On this trip we spent the first two plus days in Klerksdorp with the couple who was Cal’s DG Classmate and now we are moving to be with the other couple who live on a farm. Cal has been wanting to spend a little time on a S African farm.
By 10:00 am we had our breakfast, were packed and ready for our second host to take us about 40 minutes away to their South African farm for several days. They live in the Free State Providence.
Nearby the farm we stopped at their local grain elevator/mill. This is the largest privately owned grain processing facility in the southern hemisphere. They have 48 cement silos that are used to store grain, mostly white and yellow maize (corn), but also some sunflowers. This facility is owned by a family that is currently in the second generation with the next generation also working there.
We went to the top of the silos by elevator to see how the grain is placed into the silos. This location at the top also gave us a good view of the countryside. The landscape is very level at this location as is most of the Free State, (one of the nine South African provinces). The grain handling facility receives the grain from the farmers, stores it in the silos, then either grinds it, adding protein and other additives to be taken to the farm to feed animals OR grinds it, bags it, and sells it for human consumption as their Mealy Meal which is eaten like grits in the U.S. The Mealy Meal for retail is packaged in 25 kg, 12.5 kg and 1 kg packages. They load and send out 22 semi loads of Mealy Meal per day. This is an extremely impressive operation.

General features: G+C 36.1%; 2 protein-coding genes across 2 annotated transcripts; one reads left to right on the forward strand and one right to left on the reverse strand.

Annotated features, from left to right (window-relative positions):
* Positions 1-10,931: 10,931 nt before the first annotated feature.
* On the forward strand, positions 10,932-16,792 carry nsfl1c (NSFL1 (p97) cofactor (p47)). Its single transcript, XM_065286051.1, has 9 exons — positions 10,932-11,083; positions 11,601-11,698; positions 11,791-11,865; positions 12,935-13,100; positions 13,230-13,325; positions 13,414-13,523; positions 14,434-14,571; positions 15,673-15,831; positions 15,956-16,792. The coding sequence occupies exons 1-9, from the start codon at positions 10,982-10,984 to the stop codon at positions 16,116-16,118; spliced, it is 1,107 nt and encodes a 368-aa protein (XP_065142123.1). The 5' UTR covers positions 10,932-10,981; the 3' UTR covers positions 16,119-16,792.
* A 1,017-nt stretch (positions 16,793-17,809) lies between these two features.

|Alem Brothers Grain Elevator|
|Weighing the Grain Cart|
|The Silos that we went to the top of|
|Apparatus used to put the Grain in the Silos - 12 Silos Long|
|View of the Countryside from the top of the Silo|
|Mills that Grind the Grain|
|Bagging the Meal|
|Sewing the Bags|
|Stacking the Meal Bags|
|1 kg Bags of Meal|
|Loading the Trucks|
|Unloading a Grain Wagon|
|Another view of the Elevator|
After the stop at the elevator/mill we went to our host’s farm where we had lunch and also had some time to relax. In the evening we went with our host for a walk to see some of the many different species of birds they have on their farm. They really have a birdlife sanctuary. There was another beautiful sunset which was followed by a wonderful dinner of lamb chops, sausage, mealy meal with tomato sauce and baked creamed corn. It was a wonderful dinner!!Farmers in this area plant sunflowers (primarily used for oil), peanuts, white corn, and some soybeans. Right now the fields are empty. They are waiting for the rains to begin hopefully in the next few days, and then planting will be “full speed ahead”! Last season was very dry and they are basically in drought mode at this point, but forever hopeful for next season. True farmers!!! At this point the pans and dams are empty. We cannot hardly believe photos when water is flowing everywhere and when everything is green.
|Our Host's House on The Farm|
|Spacious Back Yard|
|Garden Shared with their Hired Help|
|Blue Heron in the Field|
|Blue Heron on their Nest|
|Sunset on the Farm|